Douglas Butler knew the time had come, and he released his daughter. He held her by the shoulders and looked into her jewel-green eyes, knowing it’d be the last time. “No matter what comes, I want you to know I’ll be here for you, okay?”
She didn’t respond, and only blinked at his cryptic message. “Okay, An?” he repeated, his brown eyes boring into hers until she nodded her acceptance of his promise.
“Good. Now,” he said, willing the thickness of his throat to go away so he could get through this moment he’d been dreading the last 18 years. “What I want to show you is right here.”
Analisa watched as he walked to the edge of the clearing, next to an old, nearly decrepit oak tree. All the trees around them were hundreds of years old, as the forest seemed to never have been touched by an axe nor a chainsaw. It seemed, Analisa wondered, completely untouched.
The tree her father motioned her over to seemed like one of many, tall, so wide around that she knew she couldn’t get her arms fully around. Its base was slightly cracked open, moss and old bark and exposed roots creating a bowl. Her dad was pointing into that depression, so she followed his direction and crouched next to the hollow of the tree.
“Dad,” she said, not turning her head, “What am I supposed to be looking at?” He didn’t answer, and Analisa reached her hand out. The early morning and swirling fog made the shadowed hollow dark. She was hesitant to just stick her hand in, but then, as her fingertips touched the edge of the bark as it curled back into itself, a spark of light lit inside the hollow.
Analisa sunk to her knees at the base of the tree, the knees of her jeans dampening on the cool moss. The teardrop of dew winked again at her, the flash of light seemingly coming within.
“Dad,” Analisa breathed, “Did you see that?”
When her dad didn’t respond, she turned around to look at him. But he was gone.
“Dad?” she asked, looking around the clearing. He wasn’t there. “Dad!”
She thought she heard a faint crunching of retreating footsteps, and opened her mouth to shout for him again, but another sound came to her, one that froze her to the core.
A child’s scream. She knew it was a child’s scream. Whether it was from pain or fright or just a general squeal, she couldn’t tell. The teardrop. She begged it to come again, to dispel the thought that it was real, and maybe just a figment of her imagination. It came again, and as Analisa was staring directly into the shadowed crevice, she saw the teardrop pulse with light as the scream came again, echoing and faint, for sure, but definite.
It called to her, the light and the voices, and before she knew it, before she could stop herself, second guess herself, Analisa reached out to the teardrop.
Very intriguing! You've got me wanting to read more.ReplyDelete
There's a bit of head hopping, we're seeing from her dad's point of view, and then Analisa's. For example: Douglas Butler knew the time had come... The reader is now in on the dad's thoughts. Try something like this: The time had come. Her dad held her by the shoulders and looked into her eyes. Analisa knew it would be the last time. Release Day. (or whatever your fictional world calls it.)
Another example: ... willing the thickness of his throat to go away so he could get through this moment he’d been dreading the last 18 years... The reader is again inside the dad's head as he wills the thickness in his throat and dreads. Switch it around: Her dad's voice sounded thick. Analisa knew he must have been dreading this moment for the last 18 years.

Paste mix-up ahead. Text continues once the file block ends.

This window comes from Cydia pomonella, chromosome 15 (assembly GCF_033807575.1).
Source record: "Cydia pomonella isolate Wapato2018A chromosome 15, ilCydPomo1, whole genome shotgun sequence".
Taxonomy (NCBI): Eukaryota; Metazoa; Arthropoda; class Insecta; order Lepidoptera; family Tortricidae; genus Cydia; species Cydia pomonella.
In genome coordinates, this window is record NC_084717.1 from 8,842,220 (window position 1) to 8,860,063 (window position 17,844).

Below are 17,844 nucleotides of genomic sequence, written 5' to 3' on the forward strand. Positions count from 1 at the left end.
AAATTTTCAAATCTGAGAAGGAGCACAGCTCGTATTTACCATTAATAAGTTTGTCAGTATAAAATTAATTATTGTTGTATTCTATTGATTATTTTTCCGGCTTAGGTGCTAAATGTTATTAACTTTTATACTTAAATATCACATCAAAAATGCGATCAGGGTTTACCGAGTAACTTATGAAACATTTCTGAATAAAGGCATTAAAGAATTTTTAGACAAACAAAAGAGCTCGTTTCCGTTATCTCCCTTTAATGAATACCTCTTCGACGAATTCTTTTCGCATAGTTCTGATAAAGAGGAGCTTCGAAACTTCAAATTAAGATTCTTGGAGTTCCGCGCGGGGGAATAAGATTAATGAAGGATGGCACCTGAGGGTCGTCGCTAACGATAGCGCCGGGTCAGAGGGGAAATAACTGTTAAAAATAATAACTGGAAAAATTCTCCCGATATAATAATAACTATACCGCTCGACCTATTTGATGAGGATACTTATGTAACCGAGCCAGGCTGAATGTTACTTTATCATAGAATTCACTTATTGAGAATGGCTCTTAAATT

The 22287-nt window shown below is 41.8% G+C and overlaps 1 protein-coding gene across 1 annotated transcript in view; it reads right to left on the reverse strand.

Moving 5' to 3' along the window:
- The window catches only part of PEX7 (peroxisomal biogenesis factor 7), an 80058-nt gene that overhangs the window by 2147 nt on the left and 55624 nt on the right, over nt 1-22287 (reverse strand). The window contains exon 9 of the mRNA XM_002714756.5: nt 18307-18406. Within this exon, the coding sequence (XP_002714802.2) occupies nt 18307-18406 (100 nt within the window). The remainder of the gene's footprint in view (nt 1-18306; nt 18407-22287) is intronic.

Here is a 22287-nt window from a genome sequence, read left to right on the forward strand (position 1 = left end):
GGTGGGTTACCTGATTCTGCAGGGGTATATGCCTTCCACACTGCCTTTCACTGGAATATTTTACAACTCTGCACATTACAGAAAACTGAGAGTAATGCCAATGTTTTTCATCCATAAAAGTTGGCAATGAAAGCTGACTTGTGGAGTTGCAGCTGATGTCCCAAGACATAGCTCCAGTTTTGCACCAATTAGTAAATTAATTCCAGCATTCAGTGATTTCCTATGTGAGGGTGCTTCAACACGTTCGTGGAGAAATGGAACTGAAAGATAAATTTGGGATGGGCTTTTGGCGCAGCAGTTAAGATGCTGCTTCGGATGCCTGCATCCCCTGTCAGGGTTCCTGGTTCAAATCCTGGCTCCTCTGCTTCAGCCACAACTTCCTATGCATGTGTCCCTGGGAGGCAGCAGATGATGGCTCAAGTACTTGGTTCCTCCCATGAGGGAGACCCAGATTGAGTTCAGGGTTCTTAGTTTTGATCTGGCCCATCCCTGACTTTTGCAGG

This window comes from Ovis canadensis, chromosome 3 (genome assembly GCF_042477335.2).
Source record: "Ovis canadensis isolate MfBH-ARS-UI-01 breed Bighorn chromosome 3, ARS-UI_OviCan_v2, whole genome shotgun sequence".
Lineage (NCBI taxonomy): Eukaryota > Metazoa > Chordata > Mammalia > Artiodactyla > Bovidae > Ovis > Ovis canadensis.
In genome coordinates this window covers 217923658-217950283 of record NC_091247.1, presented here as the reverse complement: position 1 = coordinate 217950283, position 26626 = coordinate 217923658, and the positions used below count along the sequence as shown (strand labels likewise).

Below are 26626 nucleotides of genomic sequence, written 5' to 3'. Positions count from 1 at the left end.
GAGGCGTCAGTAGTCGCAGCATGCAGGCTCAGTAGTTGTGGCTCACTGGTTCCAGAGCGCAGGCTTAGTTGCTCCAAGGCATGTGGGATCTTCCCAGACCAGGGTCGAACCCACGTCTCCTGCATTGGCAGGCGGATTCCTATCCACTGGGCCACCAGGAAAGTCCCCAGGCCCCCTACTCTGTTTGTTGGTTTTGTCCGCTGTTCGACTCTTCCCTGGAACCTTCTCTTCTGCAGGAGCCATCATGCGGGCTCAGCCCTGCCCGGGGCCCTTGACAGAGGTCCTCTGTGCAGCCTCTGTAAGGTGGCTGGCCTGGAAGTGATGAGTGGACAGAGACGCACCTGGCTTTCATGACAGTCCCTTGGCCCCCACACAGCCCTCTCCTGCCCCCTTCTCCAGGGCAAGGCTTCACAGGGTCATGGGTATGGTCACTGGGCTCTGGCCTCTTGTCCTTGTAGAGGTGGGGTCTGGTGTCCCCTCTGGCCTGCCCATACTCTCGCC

I didn't actually mind the jumping from the dad's POV to the daughters. I kinda enjoyed it.:) This piece was wonderful. My only suggestion would be to remove the following sentence: "It seemed, Analisa wondered, completely untouched." In the previous sentence you mention how the trees are untouched. You don't need to mention it again.ReplyDelete
I agree with skywriter and would like to see the initial head hop removed, as it is only one paragraph of the Dad's POV then jumps to the daughters. Then we get one sentence of his POV.ReplyDelete
You repeat a few words in sentences, and by culling them it will tighten your writing, eg: "Analisa sunk to her knees at the base of the tree, the knees of her jeans dampening on the cool moss." You've mentioned knees twice, and removing the "the knees of" part will still convey the same information.
However after 500 words I am intrigued and would still read on just to see what happens when she touches the teardrop.
I love this genre so I'd definitely read on. However I think it could work even better with some nitpicking. e.g. In the first line he releases his daughter and in the second he holds her, so that's a little jarring. Two uses of 'comes' in such a short paragraph really stand out as repetitive, as do the two uses of around in the same sentence a little later. Then there are some clumsy phrases e.g. What I want to show you is right here - why not just say I want to show you this - and have him walk away. Cut extra words wherever possible and I think you'll be left with something gold. This reads like a relatively early draft but it's bursting with potential through the vivid scenery and the way you've paid attention to the little things like the texture of the tree and moss.ReplyDelete
And I'm really, really curious to know where it's going.
Good job. :D
Interesting story line. This brings to mind a strange twist on Alice in Wonderland. I would love to read more to see where it goes form here. As far as I could see you have a good start. The only thing i would want to see is some more interaction between father and daughter to show their relationship a little better. Great job so far keep up the good work!ReplyDelete